A year-long project that completely changes a business process will be frought with challenges. Users will resist the change out of basic human nature. They will need training, in some cases near complete re-education on how the process works. And some will see new systems as a threat to their job and fight the effort tooth-and-nail.
Overlooking this risk area can find the most seasoned project manager focusing on advocacy to a larger extent than necessary.
Customer & Team Experience Level
If your stakeholders have done this before, they likely know what to expect. If not, the difficulties associated with development will surprise them.
Lack of experience with a development project can cause some participants to grow weary of questions needed to gain clarity. This may lead to a perception that developers are too slow to understand the problem or develop the solution.
Level of Project Sponsor
If the sponsor of the work is a C-level executive or VP, there have been leadership team discussions about the work and there should be a higher degree of alignment across departments. Most executives have been through this type of thing before and know there will be bumps in the road. And they also know how to spot sideways movement before it has a chance to have a large effect on project outcome.
But they usually won’t be dialed into all the project details due to the nature of their job. The key for success here is communication. Frequent, accurate, honest communication about where things stand.
If the project sponsor is a mid-level manager, there’s a higher likelihood that they haven’t experienced as many projects. They may not have experience aligning leaders across the business. They’ll be more attentive to the details in most cases but they may not understand the impact of all the details.
The key for success here is both education and coaching. Communicate details with a confirmed mutual understanding of their impact. Coach them on how to communicate impact to leadership and the odds of success will increase.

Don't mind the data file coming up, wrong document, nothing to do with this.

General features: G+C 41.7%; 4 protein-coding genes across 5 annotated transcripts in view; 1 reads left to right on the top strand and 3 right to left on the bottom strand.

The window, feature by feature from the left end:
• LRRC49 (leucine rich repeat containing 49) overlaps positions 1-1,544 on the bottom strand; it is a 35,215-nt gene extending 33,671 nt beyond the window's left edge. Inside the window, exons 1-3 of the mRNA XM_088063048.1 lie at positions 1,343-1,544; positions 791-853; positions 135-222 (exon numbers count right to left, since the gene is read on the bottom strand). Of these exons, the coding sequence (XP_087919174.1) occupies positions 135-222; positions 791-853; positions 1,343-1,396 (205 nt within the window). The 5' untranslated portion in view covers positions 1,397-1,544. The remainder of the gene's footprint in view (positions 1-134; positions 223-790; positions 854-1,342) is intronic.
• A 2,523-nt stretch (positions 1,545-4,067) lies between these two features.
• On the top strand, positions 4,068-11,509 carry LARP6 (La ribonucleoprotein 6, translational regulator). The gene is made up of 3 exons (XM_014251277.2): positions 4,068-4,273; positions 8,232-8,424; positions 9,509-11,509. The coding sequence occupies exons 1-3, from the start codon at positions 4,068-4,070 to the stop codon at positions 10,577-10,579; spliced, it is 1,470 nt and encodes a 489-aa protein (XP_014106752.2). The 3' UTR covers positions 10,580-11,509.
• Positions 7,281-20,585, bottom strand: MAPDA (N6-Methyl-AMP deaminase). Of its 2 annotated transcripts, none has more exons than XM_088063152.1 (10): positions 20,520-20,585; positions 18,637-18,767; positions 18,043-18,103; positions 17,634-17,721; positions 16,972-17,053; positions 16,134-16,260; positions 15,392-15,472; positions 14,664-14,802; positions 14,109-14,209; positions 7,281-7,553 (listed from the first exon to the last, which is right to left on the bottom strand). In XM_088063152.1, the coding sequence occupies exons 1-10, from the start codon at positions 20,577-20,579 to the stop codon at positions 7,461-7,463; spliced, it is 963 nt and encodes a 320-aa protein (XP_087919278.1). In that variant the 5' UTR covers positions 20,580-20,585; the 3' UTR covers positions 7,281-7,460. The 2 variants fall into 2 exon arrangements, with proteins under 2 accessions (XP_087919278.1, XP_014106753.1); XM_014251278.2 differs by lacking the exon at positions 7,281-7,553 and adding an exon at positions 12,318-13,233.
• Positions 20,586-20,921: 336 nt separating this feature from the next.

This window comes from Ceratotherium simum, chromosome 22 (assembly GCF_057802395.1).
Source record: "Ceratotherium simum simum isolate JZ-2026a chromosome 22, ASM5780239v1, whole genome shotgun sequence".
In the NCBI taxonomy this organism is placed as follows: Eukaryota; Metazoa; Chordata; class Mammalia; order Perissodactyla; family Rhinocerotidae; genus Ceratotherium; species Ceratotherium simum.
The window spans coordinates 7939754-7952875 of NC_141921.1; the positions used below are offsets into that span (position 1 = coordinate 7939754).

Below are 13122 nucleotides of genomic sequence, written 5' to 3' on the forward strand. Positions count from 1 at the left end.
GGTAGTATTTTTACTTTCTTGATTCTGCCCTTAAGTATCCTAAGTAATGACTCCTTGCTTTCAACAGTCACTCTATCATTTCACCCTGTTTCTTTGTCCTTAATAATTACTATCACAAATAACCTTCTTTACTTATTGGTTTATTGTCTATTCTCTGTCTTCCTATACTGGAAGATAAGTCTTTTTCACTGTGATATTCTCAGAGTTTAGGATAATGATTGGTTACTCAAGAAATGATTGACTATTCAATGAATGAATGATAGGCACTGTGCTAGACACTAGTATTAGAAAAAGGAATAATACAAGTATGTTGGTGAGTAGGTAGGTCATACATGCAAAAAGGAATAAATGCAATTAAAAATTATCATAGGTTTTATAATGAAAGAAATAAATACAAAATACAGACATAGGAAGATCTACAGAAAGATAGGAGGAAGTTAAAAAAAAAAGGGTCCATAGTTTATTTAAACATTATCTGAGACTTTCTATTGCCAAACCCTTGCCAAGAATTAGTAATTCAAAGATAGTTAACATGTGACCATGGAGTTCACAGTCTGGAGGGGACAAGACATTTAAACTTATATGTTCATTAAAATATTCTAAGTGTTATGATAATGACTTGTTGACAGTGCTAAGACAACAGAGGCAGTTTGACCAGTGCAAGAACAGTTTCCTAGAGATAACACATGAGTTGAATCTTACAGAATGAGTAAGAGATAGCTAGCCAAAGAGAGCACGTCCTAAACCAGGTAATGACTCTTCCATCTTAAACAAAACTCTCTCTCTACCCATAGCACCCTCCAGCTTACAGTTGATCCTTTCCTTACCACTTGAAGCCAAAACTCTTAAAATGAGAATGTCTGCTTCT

Accounting for the Not-So-Obvious
So great — what do you do with this info when you’re putting together an estimate?
I use a simple Risk Assessment tool that informs the project estimation process and suggests a period for check-ins. These check-ins are a time for thorough review and risk re-assessment. This helps ensure things are on track.
Risk Assessment Tool
A screen shot of my Risk Assessment tool is below.
Taking various details into account, it provides four key outputs:
- Inherent Risk: Risk for project estimation errors based on factors driven by project details and participants.
- Overall Risk: Inherent Risk + additional risk to future business should the project estimation be incorrect.
- Recommended Review Time: A time period, based on person-hours of project time, in which the project should be reviewed and risk re-evaluated.
- Recommended Contingency: An amount to consider adding to estimates delivered by the team. How you apply it is up to you: whole project, task-level, or on more complex tasks only.
Make sure to apply contingency for fixed-fee and time-and-materials projects. Why contingency on T&M projects? Because underestimating carries greater risk to the client.
I’ve seen project managers approach T&M projects with much less care, when more should be the rule. Make no mistake, your customer keeps close tabs on T&M projects, usually watching with more detail than fixed fee.
A Complete View
Managing risk is an ongoing part of any project and requires a proactive approach. Understanding the complete project risk better positions the team to manage the project.